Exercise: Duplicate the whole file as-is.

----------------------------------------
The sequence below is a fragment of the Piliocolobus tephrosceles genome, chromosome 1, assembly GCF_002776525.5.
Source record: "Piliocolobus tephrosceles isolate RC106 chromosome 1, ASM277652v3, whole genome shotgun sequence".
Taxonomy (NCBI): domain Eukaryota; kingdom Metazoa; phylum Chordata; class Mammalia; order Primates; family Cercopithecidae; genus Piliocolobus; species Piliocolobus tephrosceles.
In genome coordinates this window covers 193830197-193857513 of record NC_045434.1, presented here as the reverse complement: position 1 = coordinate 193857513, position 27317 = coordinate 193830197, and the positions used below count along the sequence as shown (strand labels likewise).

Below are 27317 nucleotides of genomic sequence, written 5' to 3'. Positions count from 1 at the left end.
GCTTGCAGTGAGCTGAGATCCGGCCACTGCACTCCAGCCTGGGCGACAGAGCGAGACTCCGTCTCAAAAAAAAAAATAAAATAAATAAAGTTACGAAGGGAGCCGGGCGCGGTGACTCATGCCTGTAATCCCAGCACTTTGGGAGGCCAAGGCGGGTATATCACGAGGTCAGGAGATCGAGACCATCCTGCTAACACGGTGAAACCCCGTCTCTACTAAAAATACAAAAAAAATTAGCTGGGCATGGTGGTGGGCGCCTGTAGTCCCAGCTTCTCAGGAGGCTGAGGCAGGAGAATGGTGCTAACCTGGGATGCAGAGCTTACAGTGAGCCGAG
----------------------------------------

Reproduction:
The sequence below is a fragment of the Piliocolobus tephrosceles genome, chromosome 1, assembly GCF_002776525.5.
Source record: "Piliocolobus tephrosceles isolate RC106 chromosome 1, ASM277652v3, whole genome shotgun sequence".
Taxonomy (NCBI): domain Eukaryota; kingdom Metazoa; phylum Chordata; class Mammalia; order Primates; family Cercopithecidae; genus Piliocolobus; species Piliocolobus tephrosceles.
In genome coordinates this window covers 193830197-193857513 of record NC_045434.1, presented here as the reverse complement: position 1 = coordinate 193857513, position 27317 = coordinate 193830197, and the positions used below count along the sequence as shown (strand labels likewise).

Below are 27317 nucleotides of genomic sequence, written 5' to 3'. Positions count from 1 at the left end.
GCTTGCAGTGAGCTGAGATCCGGCCACTGCACTCCAGCCTGGGCGACAGAGCGAGACTCCGTCTCAAAAAAAAAAATAAAATAAATAAAGTTACGAAGGGAGCCGGGCGCGGTGACTCATGCCTGTAATCCCAGCACTTTGGGAGGCCAAGGCGGGTATATCACGAGGTCAGGAGATCGAGACCATCCTGCTAACACGGTGAAACCCCGTCTCTACTAAAAATACAAAAAAAATTAGCTGGGCATGGTGGTGGGCGCCTGTAGTCCCAGCTTCTCAGGAGGCTGAGGCAGGAGAATGGTGCTAACCTGGGATGCAGAGCTTACAGTGAGCCGAG